#5 ATL Jon Koncak 784 3,520 3,856 785 4.5 4.9 1.0

29.2

#6

SAC Joe Kleine 965 4,666 3,991 622 4.8 4.1 0.6 19.1

#7

GSW

Chris Mullin 986 17,911 4,034 3,450 18.2 4.1 3.5 93.1
#8 DAL Detlef Schrempf 1,136 15,761 7,023 3,833 13.9 6.2 3.4

109.5

#9

CLE Charles Oakley 1,282 12,417 12,205 3,217 9.7 9.5 2.5 89.7
#10 PHO Ed Pinckney 793 5,378 3,952 727 6.8 5.0 0.9

42.7

#11 CHI Keith Lee 182 1,114 861 178 6.1 4.7 1.0

3.7

#12

WSB Kenny Green 60 265 101 16 4.4 1.7 0.3 -0.3
#13

UTA

Karl Malone 1,476 36,928

14,968

5,248

25.0 10.1 3.6

234.6

#18

DET

Joe Dumars

1,018

16,401 2,203 4,612 16.1 2.2

4.5

86.2

#23

LAL A.C. Green 1,278 12,331 9,473 1,400 9.6 7.4 1.1 99.5
#24 POR Terry Porter 1,274 15,586 3,872 7,160 12.2 3.0 5.6

110.4

 

Since there are a lot of numbers in the previous table that you probably skimmed over, it might help to pull back and offer the following takeaways.

  1. With four Hall of Famers (Ewing, Mullin, Malone, and Dumars), the 1985 Draft was one of the best ever. The only comparable drafts since 1970 include the 1984 Draft (Olajuwon, Jordan, Barkley, and Stockton), the 2003 Draft (LeBron, Carmelo, Wade, and Bosh), and the 1996 Draft (Iverson, Ray Allen, Kobe, and Nash).
  2. Two players from the 1985 Draft are the all-time leaders in win shares for their respective draft subsets. Karl Malone’s 235 win shares are the most for any player taken 11th-14th overall, while Terry Porter’s 110 win shares are the most for any player taken with a 22nd pick or later.
  3. Whereas Joe Dumars and A.C. Green each won two NBA Championships, the others (e.g. Ewing, Malone, and Porter) weren’t so lucky.
  4. Keith Lee (at #11) and Kenny Green (#12) were unproductive enough to qualify as Top 10 Busts. In addition, they were drafted immediately before Karl Malone so the disappointment surrounding their selections was amplified. In hindsight, Malone clearly should have been drafted ahead of both of them, but it may be useful to consider the information available at the time.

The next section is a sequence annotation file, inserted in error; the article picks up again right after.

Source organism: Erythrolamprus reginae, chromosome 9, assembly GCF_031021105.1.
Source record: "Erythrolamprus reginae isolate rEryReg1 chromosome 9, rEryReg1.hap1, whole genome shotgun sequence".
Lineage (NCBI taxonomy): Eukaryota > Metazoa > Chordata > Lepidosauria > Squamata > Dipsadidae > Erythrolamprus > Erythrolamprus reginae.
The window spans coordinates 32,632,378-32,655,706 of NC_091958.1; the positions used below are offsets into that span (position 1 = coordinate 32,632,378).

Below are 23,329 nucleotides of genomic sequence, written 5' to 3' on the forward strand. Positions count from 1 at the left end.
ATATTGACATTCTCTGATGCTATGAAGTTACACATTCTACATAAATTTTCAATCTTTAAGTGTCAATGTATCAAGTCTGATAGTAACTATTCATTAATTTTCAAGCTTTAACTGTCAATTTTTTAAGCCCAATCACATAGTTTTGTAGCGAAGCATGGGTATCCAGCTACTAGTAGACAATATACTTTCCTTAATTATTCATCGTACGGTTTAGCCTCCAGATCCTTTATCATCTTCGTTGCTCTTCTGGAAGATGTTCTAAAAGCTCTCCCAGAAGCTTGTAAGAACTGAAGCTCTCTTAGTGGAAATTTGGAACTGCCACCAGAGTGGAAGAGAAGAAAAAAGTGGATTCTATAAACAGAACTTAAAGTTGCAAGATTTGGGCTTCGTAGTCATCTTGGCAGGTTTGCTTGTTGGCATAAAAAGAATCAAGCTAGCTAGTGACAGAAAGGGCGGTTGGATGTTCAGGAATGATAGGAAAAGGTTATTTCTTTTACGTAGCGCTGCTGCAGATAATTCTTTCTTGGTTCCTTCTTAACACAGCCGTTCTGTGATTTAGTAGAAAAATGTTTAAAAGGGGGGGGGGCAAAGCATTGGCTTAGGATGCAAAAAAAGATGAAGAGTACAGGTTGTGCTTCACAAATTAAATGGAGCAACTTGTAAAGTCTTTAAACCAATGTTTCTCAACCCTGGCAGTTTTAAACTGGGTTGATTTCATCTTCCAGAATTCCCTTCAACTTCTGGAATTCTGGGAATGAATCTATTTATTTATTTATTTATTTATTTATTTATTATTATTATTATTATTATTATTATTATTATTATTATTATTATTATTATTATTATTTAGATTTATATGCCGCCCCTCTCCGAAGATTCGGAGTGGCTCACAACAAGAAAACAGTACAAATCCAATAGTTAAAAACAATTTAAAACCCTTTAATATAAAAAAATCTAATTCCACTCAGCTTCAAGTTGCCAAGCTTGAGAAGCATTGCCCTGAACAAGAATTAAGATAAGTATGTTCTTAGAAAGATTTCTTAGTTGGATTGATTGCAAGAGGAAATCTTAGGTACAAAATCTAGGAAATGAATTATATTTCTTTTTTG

KEITH LEE (MEMPHIS STATE)

lee
Lee (#24) playing in the 1985 Final Four against Villanova

 

  Shooting % Per Game Averages
Season Games 2P FT Rebounds Steals Blocks

Points

1981-82

29 53.8% 75.3% 11.0 1.0 3.5 18.3
1982-83 31 50.2% 82.0% 10.8 1.0 3.1

18.7

1983-84

33 54.1% 77.5% 10.8 0.8 2.3 18.4
1984-85 35 49.6% 78.0% 9.2 0.7 1.3

19.7

Career

123 51.8% 78.2% 10.4 0.8 2.5

18.8

Additional information:

  • 2nd Team All American in 1983-84
  • 1st Team All-American in 1982-83 and 1984-85
  • 1985 Metro Conference Player of the Year
  • Final Four Appearance in 1985 (the one with Memphis State and 3 Big East Teams – Villanova, Georgetown and St. Johns)

KENNY GREEN (WAKE FOREST)

green
Green rocking the short shorts and knee-high socks

  Shooting % Per Game Averages
Season Games 2P FT Rebounds Steals Blocks

Points

1982-83

25 55.4% 63.1% 4.4 0.4 0.6 9.0
1983-84 31 57.7% 69.1%

6.8

0.7 1.0

17.8

1984-85

28 50.5% 64.5% 8.3 0.8 1.6 17.0
Career 84 54.3% 66.2% 6.6 0.6 1.1

14.9


KARL MALONE (LOUISIANA TECH)

malone
Malone as a “paper boy” (i.e. before becoming “The Mailman”)

 

  Shooting % Per Game Averages
Season Games 2P FT Rebounds Assists Steals

Points

1982-83

28 58.2% 62.3% 10.3 0.4 1.9 20.9
1983-84 32 57.6% 68.2% 8.8 1.3 1.6

18.8

1984-85

32 54.1% 57.1% 9.0 2.3 1.5 16.5
Career 92 56.6% 63.1% 9.3 1.4 1.6

18.7

Additional Information:

  • Played in the Southland Conference

 

Simply based on the college statistics of the three players (i.e. without looking at any tape), the draft order of Lee, Green, and Malone doesn’t seem so surprising. As a three-time All-American (2x 1st Team and 1x 2nd Team) who averaged 19 points and 10 rebounds per game, Lee was the most accomplished player in the group. While the selection of Green over Malone is not as clear cut, it was understandable. They both had similar numbers during the 1984-85 season (17.0 ppg and 8.3 rpg for Green and 16.5 ppg and 9.0 rpg for Malone) but Green’s performance had improved over time whereas Malone’s had declined. In addition, Green played in the ACC whereas Malone played in the Southland Conference.

Since Lee and Green were both drafted outside of the first ten overall picks, they are exempt from being declared Top 10 Busts. Furthermore, Lee’s career was cut short by chronic foot problems so he would have qualified for an injury exemption anyway. While they were bad draft picks because they were taken before Malone, the Jo.K.ers were much worse because they also were taken before Mullin, Schrempf and Oakley.